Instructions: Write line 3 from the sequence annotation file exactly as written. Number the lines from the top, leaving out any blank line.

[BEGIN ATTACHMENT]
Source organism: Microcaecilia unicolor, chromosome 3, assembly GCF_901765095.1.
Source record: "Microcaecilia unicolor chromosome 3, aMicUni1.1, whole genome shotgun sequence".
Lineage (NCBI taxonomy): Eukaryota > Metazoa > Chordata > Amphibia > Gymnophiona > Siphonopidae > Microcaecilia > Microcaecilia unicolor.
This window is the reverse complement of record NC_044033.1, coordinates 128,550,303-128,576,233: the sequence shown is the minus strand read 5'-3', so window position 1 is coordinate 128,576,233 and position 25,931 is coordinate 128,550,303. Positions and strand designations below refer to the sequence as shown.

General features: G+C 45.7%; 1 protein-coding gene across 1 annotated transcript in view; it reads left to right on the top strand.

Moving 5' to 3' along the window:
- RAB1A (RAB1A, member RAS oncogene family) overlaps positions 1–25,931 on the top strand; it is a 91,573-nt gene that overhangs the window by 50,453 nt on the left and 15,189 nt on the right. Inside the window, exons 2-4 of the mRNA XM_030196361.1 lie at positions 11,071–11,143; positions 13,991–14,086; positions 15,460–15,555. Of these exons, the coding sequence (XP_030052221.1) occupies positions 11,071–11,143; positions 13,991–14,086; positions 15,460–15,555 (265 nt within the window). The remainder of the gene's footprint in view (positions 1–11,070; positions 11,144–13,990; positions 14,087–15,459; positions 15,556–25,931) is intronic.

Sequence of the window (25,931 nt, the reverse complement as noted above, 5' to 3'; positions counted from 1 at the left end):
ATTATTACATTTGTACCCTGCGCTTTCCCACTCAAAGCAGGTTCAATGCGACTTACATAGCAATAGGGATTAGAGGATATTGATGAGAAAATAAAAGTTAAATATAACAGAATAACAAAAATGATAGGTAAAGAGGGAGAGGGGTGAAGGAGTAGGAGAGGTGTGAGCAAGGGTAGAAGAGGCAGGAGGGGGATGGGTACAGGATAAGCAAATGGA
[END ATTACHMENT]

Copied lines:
Lineage (NCBI taxonomy): Eukaryota > Metazoa > Chordata > Amphibia > Gymnophiona > Siphonopidae > Microcaecilia > Microcaecilia unicolor.